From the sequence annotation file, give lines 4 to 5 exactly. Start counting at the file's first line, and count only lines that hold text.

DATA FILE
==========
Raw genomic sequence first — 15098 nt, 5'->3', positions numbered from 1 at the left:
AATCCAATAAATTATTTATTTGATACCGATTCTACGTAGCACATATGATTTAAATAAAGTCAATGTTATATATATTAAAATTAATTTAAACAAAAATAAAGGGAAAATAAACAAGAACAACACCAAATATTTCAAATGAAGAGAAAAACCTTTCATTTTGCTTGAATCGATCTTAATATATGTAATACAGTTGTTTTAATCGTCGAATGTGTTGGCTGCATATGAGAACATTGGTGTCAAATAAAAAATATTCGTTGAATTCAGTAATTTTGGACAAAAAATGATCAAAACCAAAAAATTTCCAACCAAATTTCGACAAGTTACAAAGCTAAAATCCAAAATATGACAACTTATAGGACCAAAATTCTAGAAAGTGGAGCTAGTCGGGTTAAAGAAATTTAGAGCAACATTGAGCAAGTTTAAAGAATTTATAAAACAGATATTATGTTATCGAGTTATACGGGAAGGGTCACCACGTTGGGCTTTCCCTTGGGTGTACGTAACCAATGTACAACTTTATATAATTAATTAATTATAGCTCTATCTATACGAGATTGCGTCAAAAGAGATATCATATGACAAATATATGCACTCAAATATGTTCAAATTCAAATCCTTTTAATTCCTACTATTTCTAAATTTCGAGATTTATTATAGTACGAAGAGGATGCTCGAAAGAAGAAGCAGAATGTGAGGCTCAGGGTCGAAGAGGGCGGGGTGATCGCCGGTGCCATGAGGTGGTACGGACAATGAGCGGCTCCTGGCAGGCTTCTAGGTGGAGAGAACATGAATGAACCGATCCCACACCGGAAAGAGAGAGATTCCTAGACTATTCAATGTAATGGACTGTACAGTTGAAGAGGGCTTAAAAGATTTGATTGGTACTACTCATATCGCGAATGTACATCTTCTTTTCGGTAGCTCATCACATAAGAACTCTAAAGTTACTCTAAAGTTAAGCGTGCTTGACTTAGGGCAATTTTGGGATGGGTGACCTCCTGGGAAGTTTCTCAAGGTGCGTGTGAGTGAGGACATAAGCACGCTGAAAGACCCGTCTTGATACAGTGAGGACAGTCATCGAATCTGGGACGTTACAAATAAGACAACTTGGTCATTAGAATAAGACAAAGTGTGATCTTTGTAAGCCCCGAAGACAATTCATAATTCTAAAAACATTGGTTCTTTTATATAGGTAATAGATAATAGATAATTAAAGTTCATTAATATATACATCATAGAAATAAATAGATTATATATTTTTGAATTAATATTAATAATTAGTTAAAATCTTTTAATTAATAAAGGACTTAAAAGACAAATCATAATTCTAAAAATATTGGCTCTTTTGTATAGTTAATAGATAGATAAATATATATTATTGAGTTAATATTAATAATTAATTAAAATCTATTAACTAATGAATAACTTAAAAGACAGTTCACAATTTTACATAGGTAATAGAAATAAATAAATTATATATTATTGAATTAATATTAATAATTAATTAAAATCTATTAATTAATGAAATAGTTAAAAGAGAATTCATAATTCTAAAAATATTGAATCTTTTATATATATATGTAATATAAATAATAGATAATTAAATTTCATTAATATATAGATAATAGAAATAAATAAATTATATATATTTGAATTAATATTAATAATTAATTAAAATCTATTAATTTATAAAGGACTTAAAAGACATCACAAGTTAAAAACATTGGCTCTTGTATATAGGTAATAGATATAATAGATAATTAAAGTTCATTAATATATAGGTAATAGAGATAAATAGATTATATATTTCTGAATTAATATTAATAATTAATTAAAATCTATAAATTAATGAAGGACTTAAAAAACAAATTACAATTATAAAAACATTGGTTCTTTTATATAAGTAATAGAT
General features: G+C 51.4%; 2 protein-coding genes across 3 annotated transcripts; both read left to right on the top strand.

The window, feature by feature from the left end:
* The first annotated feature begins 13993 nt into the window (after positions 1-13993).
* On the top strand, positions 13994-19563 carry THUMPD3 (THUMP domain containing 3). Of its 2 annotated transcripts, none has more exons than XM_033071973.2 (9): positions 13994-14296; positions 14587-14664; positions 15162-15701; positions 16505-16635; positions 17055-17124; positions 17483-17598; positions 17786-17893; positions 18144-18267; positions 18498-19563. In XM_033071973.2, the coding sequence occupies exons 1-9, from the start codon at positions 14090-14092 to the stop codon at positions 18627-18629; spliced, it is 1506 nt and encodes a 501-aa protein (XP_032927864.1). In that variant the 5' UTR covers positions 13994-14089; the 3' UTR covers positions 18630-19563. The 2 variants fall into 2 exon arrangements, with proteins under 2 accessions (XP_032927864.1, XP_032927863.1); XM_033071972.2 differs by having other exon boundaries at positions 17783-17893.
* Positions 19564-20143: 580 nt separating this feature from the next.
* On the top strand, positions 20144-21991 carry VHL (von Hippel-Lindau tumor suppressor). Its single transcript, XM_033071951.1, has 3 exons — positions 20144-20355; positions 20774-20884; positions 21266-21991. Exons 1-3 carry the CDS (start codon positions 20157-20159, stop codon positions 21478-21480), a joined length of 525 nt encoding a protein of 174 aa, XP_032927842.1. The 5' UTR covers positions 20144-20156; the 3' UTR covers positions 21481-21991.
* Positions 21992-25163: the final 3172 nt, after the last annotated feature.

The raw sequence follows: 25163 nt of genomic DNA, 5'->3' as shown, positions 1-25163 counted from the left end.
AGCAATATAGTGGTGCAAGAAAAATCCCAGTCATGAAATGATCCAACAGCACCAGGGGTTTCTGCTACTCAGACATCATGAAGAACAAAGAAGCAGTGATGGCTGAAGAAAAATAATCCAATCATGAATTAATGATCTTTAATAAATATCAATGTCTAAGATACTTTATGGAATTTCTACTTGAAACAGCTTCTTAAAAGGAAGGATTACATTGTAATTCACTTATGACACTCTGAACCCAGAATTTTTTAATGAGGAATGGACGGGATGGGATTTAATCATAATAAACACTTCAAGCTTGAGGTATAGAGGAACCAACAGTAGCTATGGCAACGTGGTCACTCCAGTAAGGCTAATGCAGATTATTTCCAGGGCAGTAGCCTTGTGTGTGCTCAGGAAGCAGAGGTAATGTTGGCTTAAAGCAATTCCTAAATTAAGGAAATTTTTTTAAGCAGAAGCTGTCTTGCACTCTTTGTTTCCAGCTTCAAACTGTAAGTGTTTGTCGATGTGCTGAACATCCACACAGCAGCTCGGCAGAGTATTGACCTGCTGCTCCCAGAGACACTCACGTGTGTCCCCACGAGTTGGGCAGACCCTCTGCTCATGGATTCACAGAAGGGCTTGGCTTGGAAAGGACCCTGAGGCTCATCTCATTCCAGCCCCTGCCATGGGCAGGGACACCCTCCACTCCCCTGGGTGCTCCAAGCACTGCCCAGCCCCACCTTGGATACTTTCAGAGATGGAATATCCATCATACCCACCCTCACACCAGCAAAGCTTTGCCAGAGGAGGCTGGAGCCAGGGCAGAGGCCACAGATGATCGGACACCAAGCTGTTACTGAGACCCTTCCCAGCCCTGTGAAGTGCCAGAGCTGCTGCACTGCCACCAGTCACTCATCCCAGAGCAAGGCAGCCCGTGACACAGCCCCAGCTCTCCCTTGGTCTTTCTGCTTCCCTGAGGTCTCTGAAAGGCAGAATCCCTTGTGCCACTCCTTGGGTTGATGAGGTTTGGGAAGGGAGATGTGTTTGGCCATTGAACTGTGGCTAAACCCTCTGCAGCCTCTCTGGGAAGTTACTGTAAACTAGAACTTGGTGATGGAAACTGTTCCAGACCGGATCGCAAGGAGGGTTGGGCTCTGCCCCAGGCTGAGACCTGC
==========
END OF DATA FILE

The window, feature by feature from the left end:
* The first annotated feature begins 13993 nt into the window (after positions 1-13993).